What learning science underpins peer learning for Global Health?

What learning science underpins peer learning for Global Health?

Reda SadkiEvents, Global health

Most significant learning that contributes to improved performance takes place outside of formal training. It occurs through informal and incidental forms of learning between peers. Effective use of peer learning requires realizing how much we can learn from each other (peer learning), experiencing the power of defying distance to solve problems together (remote learning), and feeling a growing sense of belonging to a community (social learning), emergent across country borders and health system levels (networked learning). At the ASTMH annual meeting Symposium organized by Julie Jacobson, two TGLF Alumnae, María Monzón from Argentina and Ruth Allotey from Ghana, will be sharing their analyses and reflections of how they turned peer learning into action, results, and impact. In his presentation, Reda Sadki, president of The Geneva Learning Foundation (TGLF), will explore: Watch Reda Sadki’s presentation at the Annual Meeting of the American Society for Tropical Medicine and Hygiene (ASTMH) Symposium on …

Collective Intelligence Cambridge Digital Education Futures Initiative

The COVID-19 Peer Hub as an example of Collective Intelligence (CI) in practice

Reda SadkiGlobal health, The Geneva Learning Foundation

A new article by colleagues at the Cambridge Digital Education Futures Initiative (DEFI) illustrates academic understanding of Collective Intelligence (CI) through the COVID-19 Peer Hub, a peer learning initiative organized by over 6,000 frontline health workers in Africa, Asia, and Latin America, with support from The Geneva Learning Foundation (TGLF), in response to the initial shock of the pandemic on immunization services that placed 80 million children at risk of missing lifesaving vaccines. Learn more about the COVID-19 Peer Hub… From the abstract: Collective Intelligence (CI) is important for groups that seek to address shared problems. CI in human groups can be mediated by educational technologies. The current paper presents a framework to support design thinking in relation to CI educational technologies. Our framework is grounded in an organismic-contextualist developmental perspective that orients enquiry to the design of increasingly complex and integrated CI systems that support coordinated group problem solving …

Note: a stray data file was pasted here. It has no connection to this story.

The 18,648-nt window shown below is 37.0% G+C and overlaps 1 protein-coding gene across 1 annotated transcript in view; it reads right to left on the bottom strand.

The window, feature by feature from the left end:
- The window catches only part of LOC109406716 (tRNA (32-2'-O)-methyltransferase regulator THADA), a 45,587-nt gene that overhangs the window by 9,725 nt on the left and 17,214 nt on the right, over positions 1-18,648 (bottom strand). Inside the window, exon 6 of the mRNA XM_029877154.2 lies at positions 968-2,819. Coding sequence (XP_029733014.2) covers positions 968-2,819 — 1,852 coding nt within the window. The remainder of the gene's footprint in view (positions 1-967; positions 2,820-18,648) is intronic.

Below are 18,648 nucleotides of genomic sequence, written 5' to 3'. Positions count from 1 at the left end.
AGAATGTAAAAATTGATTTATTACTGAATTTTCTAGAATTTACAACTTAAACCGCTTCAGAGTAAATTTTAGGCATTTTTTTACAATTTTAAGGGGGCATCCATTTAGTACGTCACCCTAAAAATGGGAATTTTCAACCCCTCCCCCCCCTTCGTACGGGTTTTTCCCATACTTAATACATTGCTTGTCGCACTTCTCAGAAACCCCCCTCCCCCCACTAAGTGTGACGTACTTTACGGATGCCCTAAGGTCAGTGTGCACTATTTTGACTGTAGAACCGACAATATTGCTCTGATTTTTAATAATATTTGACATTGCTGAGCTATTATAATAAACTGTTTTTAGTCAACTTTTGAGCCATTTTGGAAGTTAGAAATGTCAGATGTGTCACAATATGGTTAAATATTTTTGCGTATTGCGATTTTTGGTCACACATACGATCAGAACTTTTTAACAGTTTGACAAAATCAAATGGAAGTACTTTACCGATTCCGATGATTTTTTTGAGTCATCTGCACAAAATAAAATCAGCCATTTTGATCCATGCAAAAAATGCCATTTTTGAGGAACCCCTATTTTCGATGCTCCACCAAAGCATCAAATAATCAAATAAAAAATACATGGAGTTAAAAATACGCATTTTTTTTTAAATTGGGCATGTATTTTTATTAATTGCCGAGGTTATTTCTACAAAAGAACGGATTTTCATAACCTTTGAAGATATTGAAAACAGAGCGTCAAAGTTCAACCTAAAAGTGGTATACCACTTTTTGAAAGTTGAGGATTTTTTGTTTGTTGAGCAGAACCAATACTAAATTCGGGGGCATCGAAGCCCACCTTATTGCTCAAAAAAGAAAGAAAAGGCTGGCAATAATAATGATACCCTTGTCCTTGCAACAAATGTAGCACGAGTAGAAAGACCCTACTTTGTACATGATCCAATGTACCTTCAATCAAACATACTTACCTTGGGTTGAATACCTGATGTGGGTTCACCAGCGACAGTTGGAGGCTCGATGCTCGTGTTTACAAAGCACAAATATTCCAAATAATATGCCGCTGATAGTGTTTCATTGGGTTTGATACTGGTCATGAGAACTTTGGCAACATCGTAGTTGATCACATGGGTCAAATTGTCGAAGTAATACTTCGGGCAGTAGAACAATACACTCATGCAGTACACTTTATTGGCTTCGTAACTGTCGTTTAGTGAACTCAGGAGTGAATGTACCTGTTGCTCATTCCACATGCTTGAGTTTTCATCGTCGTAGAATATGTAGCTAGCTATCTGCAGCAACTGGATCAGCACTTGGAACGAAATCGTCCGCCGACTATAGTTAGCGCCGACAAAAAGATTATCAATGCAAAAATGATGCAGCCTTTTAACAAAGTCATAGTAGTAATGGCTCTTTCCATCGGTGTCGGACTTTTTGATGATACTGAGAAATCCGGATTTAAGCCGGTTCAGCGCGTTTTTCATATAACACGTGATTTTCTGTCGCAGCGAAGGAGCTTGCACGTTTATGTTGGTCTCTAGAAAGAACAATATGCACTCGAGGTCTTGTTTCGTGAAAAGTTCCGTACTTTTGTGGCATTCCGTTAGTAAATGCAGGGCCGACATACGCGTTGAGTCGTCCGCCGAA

Mission accomplished

Reda SadkiThinking aloud

We won. The former school teacher and humanitarian trainer who argued vociferously that nothing would ever supplant face-to-face training is now running a MOOC. The training manager who refused to consider e-learning is now running a distance learning, scenario-based simulation. People he trains are now working remotely – and a simulation, dirt-cheap and run by e-mail, is closer to modelling the real world than is the artificially and unrealistically “safe space” of the high-cost, low-volume training room. Work went through digital transformation before “training” did. The old-school learning and development manager is getting certified to run webinars. Through practice, she has surprised herself by how much she feels when running a session. A digital course run ahead of a face-to-face workshop mobilized ten times as many (people), for ten times less (money). Course participants produced tangible artefacts, directly applicable to work, through collaboration and peer review. And they did not need to …

The Tower of Babel by Pieter Bruegel the Elder (1563)

Tower of Babel

Reda Sadki#DigitalScholar

What happens when a fledgling, start-up foundation convenes learning leaders from all over the world to explore digital learning? Over 800 participants from 103 countries have joined the Geneva Learning Foundation’s #DigitalScholar course developed in conjunction with the University of Illinois College of Education and Learning Strategies International. The course officially launches on Monday. Yet participants  joining the online community have begun introducing themselves and, in the process, are already tackling challenging questions on the pedagogy, content, and economics of education and its digital transformation. “Look at all the people here!” exclaimed one Digital Scholar. And, yes, we are from everywhere. You could start from “cloudy England”, a hop-and-a-skip away from “rainy Amsterdam” and then keep travelling, stopping in any of the 103 countries where participants live. You might end up in the “paradise island” of Mauritius, “sunny but chilly” Sidney, or “hot and humid” Puerto Rico. Think about it. When Bill Cope and Mary Kalantzis …

Digital learning with the Geneva Learning Foundation

Beyond MOOCs: the democratization of digital learning

Reda SadkiEvents

It is with some trepidation that I announce the Geneva Learning Foundation’s first open access digital course in partnership with the University of Illinois College of Education and Learning Strategies International. The mission of the brand-new Geneva Learning Foundation is to connect learning leaders to research, invent, and trial breakthrough approaches for new learning, talent and leadership as a way of shaping humanity and society for the better. This open access, four-week (16 hours total) online course will start on 4 July 2016 and end on the 29th. It will be taught by Bill Cope, Catherine Russ, and myself, three of the eleven charter members of the Foundation. We’ll be using Scholar to teach the latest digital learning pedagogies. Everyone will develop, peer review, and revise an outline for a course relevant to their own context of work. This outline is intended to be the practical basis for developing and offering an actual course – so this is no academic exercise. The …